LAUREN SEIBEL/The hoya “Are You Ready?” is an annual conversation on preventing sexual assault on campus and returned for its 14th year Wednesday in Copley Formal Lounge.
“Are You Ready?” is an annual conversation on preventing sexual assault on campus and returned for its 14th year Wednesday in Copley Formal Lounge.

“Are You Ready?” — an annual conversation on preventing sexual assault on campus and better supporting survivors —  returned in its 14th iteration Wednesday.

Established in fall 2003, “Are You Ready?” is sponsored by Health Education Services and the Women’s Center in partnership with Counseling and Psychiatric Services and the LGBTQ resource center.

This year, the program, hosted in Copley Formal Lounge, featured a presentation by Marc Grimmet, a psychologist specializing in clinical mental health, and his partner Juliette, the founder of Chrysalis Network, an organization aiming to support the creation of programs to combat sexual assault and domestic and relationship violence.

Grimmet also serves as an associate professor and director of the Community Counseling Education and Research Clinic at North Carolina State University.

Juliette Grimmett spoke about her experience as a sexual assault survivor, while Marc Grimmet shared his perspective as an ally of survivors in their presentation “Working for Culture Change: A Story of Survival, Healing, and Action.”

Juliette Grimmet, who has more than 20 years of experience working with colleges, communities and schools to address campus sexual assault issues, said it is important to openly discuss the issue of sexual assault on college campuses and to educate students on how to take action against this issue.

Even the most open communities may not discuss sexual assault, according to Juliette Grimmet.

“I grew up in this very liberal community where we would talk about all these issues, but we didn’t talk about this,” Juliette Grimmet said.

Juliette Grimmet said the process she had to go through to report her rape was overly complicated and difficult compared to her perpetrator.

“We all just sit at this table for three and a half hours together sharing details about what happened,” Juliette Grimmet said. “My incident report was single-spaced, three and a half pages and extremely detailed. His was half a page basically double -spaced.”

According to Juliette Grimmet, although her university found her attacker responsible for the assault and for breaking the honor code, he was not expelled or suspended.

“His sanction is one year of social probation, which means still play on the lacrosse team, you can still live on campus, you can walk by Juliette on this really small campus,” Juliette Grimmet said. “He went on to work for George W.  Bush at the White House.”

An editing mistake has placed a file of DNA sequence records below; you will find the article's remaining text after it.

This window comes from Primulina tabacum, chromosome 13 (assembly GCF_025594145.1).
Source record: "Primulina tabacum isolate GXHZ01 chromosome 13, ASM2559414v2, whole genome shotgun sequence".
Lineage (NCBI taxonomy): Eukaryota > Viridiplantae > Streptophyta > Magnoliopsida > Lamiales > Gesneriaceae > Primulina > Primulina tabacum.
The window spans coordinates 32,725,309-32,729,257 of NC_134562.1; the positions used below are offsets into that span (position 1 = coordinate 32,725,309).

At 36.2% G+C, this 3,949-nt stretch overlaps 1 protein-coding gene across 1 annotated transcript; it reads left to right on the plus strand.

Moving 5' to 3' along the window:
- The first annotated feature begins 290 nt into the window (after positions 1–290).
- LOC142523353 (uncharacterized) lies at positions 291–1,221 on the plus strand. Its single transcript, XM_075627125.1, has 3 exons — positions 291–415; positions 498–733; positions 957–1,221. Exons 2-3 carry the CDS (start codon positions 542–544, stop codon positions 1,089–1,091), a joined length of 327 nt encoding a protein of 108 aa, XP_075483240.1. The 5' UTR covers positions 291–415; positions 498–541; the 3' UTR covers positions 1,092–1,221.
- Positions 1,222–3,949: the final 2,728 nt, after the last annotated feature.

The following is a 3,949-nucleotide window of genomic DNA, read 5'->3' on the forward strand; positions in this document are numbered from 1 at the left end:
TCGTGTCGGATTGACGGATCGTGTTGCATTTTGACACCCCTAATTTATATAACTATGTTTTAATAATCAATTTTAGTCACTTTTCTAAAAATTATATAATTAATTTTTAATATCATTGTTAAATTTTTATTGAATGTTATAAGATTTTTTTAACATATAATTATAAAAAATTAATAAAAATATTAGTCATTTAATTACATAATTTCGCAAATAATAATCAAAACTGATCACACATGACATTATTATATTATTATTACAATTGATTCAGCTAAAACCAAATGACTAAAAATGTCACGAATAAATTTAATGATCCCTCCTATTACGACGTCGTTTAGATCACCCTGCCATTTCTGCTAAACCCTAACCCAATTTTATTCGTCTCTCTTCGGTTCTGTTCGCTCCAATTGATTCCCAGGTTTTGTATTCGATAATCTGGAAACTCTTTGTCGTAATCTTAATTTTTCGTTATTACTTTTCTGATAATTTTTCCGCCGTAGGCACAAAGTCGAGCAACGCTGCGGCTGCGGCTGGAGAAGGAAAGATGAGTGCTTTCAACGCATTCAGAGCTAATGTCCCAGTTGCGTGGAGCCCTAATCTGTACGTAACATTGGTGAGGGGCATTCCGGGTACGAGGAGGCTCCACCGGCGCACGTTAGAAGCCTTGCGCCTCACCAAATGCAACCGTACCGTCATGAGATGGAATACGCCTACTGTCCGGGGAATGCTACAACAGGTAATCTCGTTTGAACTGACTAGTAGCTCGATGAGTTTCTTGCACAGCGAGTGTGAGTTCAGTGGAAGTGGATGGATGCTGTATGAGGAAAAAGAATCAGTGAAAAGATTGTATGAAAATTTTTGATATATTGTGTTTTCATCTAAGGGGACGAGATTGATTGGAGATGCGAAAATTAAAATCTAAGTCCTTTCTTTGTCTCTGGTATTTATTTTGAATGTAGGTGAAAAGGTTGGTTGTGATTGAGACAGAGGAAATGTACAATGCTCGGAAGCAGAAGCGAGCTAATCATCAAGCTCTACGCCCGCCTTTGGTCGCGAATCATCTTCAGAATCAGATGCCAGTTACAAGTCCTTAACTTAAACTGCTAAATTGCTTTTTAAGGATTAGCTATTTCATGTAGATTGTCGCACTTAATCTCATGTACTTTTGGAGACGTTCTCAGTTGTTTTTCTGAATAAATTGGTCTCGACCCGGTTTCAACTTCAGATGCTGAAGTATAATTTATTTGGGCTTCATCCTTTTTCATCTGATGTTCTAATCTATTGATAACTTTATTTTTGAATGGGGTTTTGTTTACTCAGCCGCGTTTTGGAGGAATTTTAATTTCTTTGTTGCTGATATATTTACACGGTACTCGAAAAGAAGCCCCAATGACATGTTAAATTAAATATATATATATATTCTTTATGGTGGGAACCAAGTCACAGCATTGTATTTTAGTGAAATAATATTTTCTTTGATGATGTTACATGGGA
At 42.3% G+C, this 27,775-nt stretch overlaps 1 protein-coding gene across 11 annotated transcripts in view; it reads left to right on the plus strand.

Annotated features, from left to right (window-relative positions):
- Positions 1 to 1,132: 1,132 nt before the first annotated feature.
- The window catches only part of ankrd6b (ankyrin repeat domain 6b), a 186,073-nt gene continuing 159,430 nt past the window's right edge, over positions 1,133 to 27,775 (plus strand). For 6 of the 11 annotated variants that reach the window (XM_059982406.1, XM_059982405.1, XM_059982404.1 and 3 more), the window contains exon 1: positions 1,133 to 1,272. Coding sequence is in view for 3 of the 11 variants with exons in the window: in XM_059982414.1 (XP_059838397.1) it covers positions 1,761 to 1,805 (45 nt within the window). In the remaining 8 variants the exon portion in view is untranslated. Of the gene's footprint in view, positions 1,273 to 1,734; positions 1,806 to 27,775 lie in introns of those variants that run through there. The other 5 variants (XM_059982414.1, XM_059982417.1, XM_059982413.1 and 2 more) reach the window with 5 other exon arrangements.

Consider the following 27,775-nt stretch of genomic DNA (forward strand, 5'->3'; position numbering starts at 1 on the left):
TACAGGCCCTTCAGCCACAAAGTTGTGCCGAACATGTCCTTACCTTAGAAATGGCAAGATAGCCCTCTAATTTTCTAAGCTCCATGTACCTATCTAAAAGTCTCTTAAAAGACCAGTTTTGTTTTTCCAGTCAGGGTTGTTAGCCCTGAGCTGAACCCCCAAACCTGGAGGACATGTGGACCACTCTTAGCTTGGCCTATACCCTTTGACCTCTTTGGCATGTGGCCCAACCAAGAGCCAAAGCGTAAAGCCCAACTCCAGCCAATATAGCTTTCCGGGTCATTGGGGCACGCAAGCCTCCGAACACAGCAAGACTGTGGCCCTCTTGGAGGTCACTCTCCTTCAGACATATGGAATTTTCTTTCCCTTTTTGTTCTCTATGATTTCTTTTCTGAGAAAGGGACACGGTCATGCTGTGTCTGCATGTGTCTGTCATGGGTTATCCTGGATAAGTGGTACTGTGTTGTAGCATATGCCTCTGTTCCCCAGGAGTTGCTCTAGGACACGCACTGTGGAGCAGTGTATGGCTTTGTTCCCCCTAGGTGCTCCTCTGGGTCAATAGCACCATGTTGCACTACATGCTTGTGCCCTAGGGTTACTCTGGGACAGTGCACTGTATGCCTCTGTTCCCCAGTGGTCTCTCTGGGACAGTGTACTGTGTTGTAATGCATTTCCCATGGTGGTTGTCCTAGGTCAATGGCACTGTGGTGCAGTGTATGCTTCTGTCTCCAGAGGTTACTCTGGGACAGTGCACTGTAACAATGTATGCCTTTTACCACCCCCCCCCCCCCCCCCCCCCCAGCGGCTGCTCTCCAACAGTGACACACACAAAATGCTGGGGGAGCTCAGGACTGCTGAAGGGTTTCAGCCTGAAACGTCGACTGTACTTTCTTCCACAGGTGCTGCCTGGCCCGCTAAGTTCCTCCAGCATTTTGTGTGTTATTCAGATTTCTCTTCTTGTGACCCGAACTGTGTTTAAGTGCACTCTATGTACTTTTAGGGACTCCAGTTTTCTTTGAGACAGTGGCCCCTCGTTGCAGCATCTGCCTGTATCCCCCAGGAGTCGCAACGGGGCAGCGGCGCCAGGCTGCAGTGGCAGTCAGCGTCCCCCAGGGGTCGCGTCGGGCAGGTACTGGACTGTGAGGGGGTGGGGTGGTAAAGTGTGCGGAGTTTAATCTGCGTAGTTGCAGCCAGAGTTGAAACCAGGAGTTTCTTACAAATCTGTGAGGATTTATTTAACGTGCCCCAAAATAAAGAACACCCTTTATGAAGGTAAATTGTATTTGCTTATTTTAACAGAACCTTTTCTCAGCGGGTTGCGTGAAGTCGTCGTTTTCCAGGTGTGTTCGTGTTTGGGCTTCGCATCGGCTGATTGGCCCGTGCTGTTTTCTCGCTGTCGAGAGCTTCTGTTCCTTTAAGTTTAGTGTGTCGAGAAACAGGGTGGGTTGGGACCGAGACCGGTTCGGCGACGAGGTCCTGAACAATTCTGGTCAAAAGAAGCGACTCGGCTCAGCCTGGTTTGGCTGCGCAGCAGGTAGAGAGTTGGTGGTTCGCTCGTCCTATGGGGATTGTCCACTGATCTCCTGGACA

Juliette Grimmet said this injustice motivated her to warn the rest of the campus community of the danger of sexual assault and to write letters to campus newspapers emphasizing the prevalence of the issue.

“Knowing that I had to stay at this school with this person who harmed me and knowing that they knew that and that they were OK with that and subjecting the community to potential violence, which I knew certainly was going to occur,” Juliette Grimmet said. “It really wasn’t until this happened that I truly, truly found my voice.”

Inspired to help others facing similar experiences, Juliette Grimmet became a peer educator and pursued positive change through educating others and setting up programs to advocate for survivors.
Marc Grimmet said friends and allies of survivors can be especially important in supporting survivors.

“Sometimes, our friends and families tell us things that are happening to them, but we have to be really thoughtful about how we respond because if we respond in an inappropriate way it can really be more harmful than good,” Marc Grimmet said.

Marc Grimmet said hearing survivors’ stories is essential to raising awareness and creating a community that is receptive to change.

“I don’t think we can really appreciate it and know that we all have a role in doing something about it until we’re able to hear these stories and know they have been all too often and too common,” Marc Grimmet said.

Maddy Moore (SFS ’17), who is the chair of the Georgetown University Student Association safety and sexual assault policy team, said the purpose of the program is to develop a more supportive campus for survivors of sexual assault.

“The goal of ‘Are You Ready?’ is to create a university community that is supportive of survivors and that does not tolerate sexual assault,” Moore said.

Carla Goodwin (COL ’18), who attended the discussion, said events such as “Are You Ready” are critical to furthering the overall narrative around campus assault.

“I think it’s necessary since the prevalence of sexual assault on campuses is very wide and it is not really talked about,” Goodwin said. “I think events like this are just really important.”

Laura Chant (NHS ’18), who also attended the event, said the conversation fostered by “Are You Ready” should continue beyond the night.

“Even though freshmen receive peer education on sexual assault during [New Student Orientation], it is vital that a larger conversation is had,” Chant said. “Recurring education is important to combat rape culture, so I really think events like ‘Are You Ready’ should be mandatory for all students; this conversation should no longer be ignored just because it makes some people uncomfortable.”

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